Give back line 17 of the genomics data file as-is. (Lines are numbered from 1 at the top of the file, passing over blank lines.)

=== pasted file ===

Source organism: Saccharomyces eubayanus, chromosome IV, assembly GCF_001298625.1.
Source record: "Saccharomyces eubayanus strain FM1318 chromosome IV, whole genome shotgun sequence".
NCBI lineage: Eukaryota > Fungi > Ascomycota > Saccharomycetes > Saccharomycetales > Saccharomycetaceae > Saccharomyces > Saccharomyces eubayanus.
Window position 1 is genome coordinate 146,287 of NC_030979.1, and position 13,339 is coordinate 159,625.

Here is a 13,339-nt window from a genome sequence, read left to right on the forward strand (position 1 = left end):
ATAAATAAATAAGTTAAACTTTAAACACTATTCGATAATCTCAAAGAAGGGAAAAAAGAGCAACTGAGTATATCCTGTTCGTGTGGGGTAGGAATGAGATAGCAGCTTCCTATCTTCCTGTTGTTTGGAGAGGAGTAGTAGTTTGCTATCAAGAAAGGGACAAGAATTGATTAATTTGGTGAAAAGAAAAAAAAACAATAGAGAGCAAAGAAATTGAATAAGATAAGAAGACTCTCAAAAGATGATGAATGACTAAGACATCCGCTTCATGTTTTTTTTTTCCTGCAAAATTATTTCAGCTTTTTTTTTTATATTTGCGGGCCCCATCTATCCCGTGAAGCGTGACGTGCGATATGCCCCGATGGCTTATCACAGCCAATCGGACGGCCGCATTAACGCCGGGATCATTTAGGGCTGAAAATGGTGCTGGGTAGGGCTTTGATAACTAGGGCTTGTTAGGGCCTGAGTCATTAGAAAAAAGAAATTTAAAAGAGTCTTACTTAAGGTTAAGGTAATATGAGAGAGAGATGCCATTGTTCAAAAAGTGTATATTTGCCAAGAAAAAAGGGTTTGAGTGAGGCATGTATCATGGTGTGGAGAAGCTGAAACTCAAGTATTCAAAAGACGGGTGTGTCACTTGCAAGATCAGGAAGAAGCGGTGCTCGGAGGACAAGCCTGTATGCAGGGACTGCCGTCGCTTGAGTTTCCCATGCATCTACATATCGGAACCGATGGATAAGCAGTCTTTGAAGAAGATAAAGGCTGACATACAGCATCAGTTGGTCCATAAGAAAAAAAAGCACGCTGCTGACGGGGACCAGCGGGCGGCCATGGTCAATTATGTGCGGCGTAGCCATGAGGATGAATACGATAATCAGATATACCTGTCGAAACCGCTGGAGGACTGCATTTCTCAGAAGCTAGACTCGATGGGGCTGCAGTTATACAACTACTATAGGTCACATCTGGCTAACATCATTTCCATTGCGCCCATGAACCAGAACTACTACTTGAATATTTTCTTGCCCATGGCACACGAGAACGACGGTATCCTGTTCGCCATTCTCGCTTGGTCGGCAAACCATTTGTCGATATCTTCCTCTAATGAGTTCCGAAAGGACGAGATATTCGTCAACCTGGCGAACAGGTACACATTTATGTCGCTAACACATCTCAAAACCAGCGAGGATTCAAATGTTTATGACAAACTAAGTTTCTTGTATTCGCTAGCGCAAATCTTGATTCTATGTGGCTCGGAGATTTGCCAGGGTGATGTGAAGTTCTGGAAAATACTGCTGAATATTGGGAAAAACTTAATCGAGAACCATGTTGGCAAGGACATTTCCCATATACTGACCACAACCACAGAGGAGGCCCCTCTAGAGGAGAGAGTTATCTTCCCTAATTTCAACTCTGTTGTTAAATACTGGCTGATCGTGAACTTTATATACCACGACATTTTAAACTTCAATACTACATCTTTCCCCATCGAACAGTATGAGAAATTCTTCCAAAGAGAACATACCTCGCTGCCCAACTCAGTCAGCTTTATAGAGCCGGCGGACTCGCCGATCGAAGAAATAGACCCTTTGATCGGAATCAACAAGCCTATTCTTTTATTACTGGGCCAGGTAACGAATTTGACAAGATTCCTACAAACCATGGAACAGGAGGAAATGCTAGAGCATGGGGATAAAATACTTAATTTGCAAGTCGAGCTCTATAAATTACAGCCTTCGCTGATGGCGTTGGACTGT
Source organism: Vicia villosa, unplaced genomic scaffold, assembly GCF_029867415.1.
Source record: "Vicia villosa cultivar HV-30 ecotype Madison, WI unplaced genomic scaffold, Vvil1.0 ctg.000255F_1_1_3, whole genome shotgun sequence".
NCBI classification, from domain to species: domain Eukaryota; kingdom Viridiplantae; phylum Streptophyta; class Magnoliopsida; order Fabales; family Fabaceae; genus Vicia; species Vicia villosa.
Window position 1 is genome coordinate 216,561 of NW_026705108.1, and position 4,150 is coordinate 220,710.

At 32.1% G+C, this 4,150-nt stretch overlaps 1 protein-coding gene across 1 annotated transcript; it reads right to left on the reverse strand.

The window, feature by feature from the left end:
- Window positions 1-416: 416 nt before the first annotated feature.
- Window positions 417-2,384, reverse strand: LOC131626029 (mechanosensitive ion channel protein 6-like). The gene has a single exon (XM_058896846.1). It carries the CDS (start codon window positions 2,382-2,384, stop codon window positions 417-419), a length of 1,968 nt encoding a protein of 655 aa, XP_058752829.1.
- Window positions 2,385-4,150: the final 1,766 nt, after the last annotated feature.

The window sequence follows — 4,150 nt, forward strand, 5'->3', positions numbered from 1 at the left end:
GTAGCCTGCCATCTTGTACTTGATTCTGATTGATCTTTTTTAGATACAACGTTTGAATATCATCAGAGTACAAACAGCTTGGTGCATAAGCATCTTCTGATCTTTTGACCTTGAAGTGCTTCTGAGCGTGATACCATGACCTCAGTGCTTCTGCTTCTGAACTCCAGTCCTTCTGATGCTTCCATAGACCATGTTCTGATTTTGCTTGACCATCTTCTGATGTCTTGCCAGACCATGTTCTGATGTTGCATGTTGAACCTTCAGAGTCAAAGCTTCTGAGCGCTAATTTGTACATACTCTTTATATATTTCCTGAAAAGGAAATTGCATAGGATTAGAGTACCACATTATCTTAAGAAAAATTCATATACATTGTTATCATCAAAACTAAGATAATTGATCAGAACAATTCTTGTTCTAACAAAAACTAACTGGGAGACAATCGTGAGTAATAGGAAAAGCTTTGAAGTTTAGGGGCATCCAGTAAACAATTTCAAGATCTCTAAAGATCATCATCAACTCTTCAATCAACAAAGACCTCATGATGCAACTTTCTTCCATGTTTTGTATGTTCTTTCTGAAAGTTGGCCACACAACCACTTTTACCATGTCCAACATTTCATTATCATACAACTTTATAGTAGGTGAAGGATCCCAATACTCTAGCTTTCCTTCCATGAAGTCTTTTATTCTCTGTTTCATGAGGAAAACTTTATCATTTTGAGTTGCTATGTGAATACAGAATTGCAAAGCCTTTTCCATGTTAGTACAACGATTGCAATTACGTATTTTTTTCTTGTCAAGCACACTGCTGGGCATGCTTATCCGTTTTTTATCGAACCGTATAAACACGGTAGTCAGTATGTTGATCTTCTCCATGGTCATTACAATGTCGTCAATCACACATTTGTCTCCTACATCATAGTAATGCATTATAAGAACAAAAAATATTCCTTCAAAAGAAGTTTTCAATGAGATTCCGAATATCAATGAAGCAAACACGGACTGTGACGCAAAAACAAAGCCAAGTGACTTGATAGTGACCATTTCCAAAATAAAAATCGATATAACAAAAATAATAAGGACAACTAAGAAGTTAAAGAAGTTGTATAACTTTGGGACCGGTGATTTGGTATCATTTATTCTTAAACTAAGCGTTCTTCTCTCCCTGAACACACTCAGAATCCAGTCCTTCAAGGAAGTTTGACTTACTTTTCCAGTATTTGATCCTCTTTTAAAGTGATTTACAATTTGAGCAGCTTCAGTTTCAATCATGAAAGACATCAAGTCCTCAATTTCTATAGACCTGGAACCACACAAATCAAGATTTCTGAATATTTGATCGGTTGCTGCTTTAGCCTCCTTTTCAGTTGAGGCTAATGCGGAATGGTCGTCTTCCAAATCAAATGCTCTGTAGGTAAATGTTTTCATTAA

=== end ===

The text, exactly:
GTAGCCTGCCATCTTGTACTTGATTCTGATTGATCTTTTTTAGATACAACGTTTGAATATCATCAGAGTACAAACAGCTTGGTGCATAAGCATCTTCTGATCTTTTGACCTTGAAGTGCTTCTGAGCGTGATACCATGACCTCAGTGCTTCTGCTTCTGAACTCCAGTCCTTCTGATGCTTCCATAGACCATGTTCTGATTTTGCTTGACCATCTTCTGATGTCTTGCCAGACCATGTTCTGATGTTGCATGTTGAACCTTCAGAGTCAAAGCTTCTGAGCGCTAATTTGTACATACTCTTTATATATTTCCTGAAAAGGAAATTGCATAGGATTAGAGTACCACATTATCTTAAGAAAAATTCATATACATTGTTATCATCAAAACTAAGATAATTGATCAGAACAATTCTTGTTCTAACAAAAACTAACTGGGAGACAATCGTGAGTAATAGGAAAAGCTTTGAAGTTTAGGGGCATCCAGTAAACAATTTCAAGATCTCTAAAGATCATCATCAACTCTTCAATCAACAAAGACCTCATGATGCAACTTTCTTCCATGTTTTGTATGTTCTTTCTGAAAGTTGGCCACACAACCACTTTTACCATGTCCAACATTTCATTATCATACAACTTTATAGTAGGTGAAGGATCCCAATACTCTAGCTTTCCTTCCATGAAGTCTTTTATTCTCTGTTTCATGAGGAAAACTTTATCATTTTGAGTTGCTATGTGAATACAGAATTGCAAAGCCTTTTCCATGTTAGTACAACGATTGCAATTACGTATTTTTTTCTTGTCAAGCACACTGCTGGGCATGCTTATCCGTTTTTTATCGAACCGTATAAACACGGTAGTCAGTATGTTGATCTTCTCCATGGTCATTACAATGTCGTCAATCACACATTTGTCTCCTACATCATAGTAATGCATTATAAGAACAAAAAATATTCCTTCAAAAGAAGTTTTCAATGAGATTCCGAATATCAATGAAGCAAACACGGACTGTGACGCAAAAACAAAGCCAAGTGACTTGATAGTGACCATTTCCAAAATAAAAATCGATATAACAAAAATAATAAGGACAACTAAGAAGTTAAAGAAGTTGTATAACTTTGGGACCGGTGATTTGGTATCATTTATTCTTAAACTAAGCGTTCTTCTCTCCCTGAACACACTCAGAATCCAGTCCTTCAAGGAAGTTTGACTTACTTTTCCAGTATTTGATCCTCTTTTAAAGTGATTTACAATTTGAGCAGCTTCAGTTTCAATCATGAAAGACATCAAGTCCTCAATTTCTATAGACCTGGAACCACACAAATCAAGATTTCTGAATATTTGATCGGTTGCTGCTTTAGCCTCCTTTTCAGTTGAGGCTAATGCGGAATGGTCGTCTTCCAAATCAAATGCTCTGTAGGTAAATGTTTTCATTAA